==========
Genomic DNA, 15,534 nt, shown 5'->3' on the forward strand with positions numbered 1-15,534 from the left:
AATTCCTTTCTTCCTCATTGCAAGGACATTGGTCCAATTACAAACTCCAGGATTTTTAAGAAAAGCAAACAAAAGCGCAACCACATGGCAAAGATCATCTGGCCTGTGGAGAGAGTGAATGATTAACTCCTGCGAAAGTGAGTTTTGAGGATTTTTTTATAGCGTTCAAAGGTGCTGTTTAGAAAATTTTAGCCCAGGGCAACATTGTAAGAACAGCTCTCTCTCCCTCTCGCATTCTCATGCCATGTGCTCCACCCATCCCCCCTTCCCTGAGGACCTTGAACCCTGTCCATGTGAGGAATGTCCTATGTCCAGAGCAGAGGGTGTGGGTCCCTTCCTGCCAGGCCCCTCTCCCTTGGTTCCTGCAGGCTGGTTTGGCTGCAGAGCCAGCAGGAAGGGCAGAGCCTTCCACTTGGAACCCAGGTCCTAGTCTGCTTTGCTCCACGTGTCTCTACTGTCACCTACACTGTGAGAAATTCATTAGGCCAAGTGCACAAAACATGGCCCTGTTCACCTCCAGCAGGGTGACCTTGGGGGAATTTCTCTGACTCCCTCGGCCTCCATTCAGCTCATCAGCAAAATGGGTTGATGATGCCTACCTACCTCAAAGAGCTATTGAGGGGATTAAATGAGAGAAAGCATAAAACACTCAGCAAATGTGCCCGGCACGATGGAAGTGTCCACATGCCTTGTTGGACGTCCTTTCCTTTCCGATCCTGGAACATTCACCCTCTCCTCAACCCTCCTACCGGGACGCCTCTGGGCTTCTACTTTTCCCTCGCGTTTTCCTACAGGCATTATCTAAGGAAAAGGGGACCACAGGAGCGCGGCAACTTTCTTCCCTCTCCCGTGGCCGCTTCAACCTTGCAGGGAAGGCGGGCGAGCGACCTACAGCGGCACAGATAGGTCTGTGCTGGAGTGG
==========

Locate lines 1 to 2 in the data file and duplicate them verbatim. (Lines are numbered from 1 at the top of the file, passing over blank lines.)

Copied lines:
Genomic DNA, 15,534 nt, shown 5'->3' on the forward strand with positions numbered 1-15,534 from the left:
AATTCCTTTCTTCCTCATTGCAAGGACATTGGTCCAATTACAAACTCCAGGATTTTTAAGAAAAGCAAACAAAAGCGCAACCACATGGCAAAGATCATCTGGCCTGTGGAGAGAGTGAATGATTAACTCCTGCGAAAGTGAGTTTTGAGGATTTTTTTATAGCGTTCAAAGGTGCTGTTTAGAAAATTTTAGCCCAGGGCAACATTGTAAGAACAGCTCTCTCTCCCTCTCGCATTCTCATGCCATGTGCTCCACCCATCCCCCCTTCCCTGAGGACCTTGAACCCTGTCCATGTGAGGAATGTCCTATGTCCAGAGCAGAGGGTGTGGGTCCCTTCCTGCCAGGCCCCTCTCCCTTGGTTCCTGCAGGCTGGTTTGGCTGCAGAGCCAGCAGGAAGGGCAGAGCCTTCCACTTGGAACCCAGGTCCTAGTCTGCTTTGCTCCACGTGTCTCTACTGTCACCTACACTGTGAGAAATTCATTAGGCCAAGTGCACAAAACATGGCCCTGTTCACCTCCAGCAGGGTGACCTTGGGGGAATTTCTCTGACTCCCTCGGCCTCCATTCAGCTCATCAGCAAAATGGGTTGATGATGCCTACCTACCTCAAAGAGCTATTGAGGGGATTAAATGAGAGAAAGCATAAAACACTCAGCAAATGTGCCCGGCACGATGGAAGTGTCCACATGCCTTGTTGGACGTCCTTTCCTTTCCGATCCTGGAACATTCACCCTCTCCTCAACCCTCCTACCGGGACGCCTCTGGGCTTCTACTTTTCCCTCGCGTTTTCCTACAGGCATTATCTAAGGAAAAGGGGACCACAGGAGCGCGGCAACTTTCTTCCCTCTCCCGTGGCCGCTTCAACCTTGCAGGGAAGGCGGGCGAGCGACCTACAGCGGCACAGATAGGTCTGTGCTGGAGTGG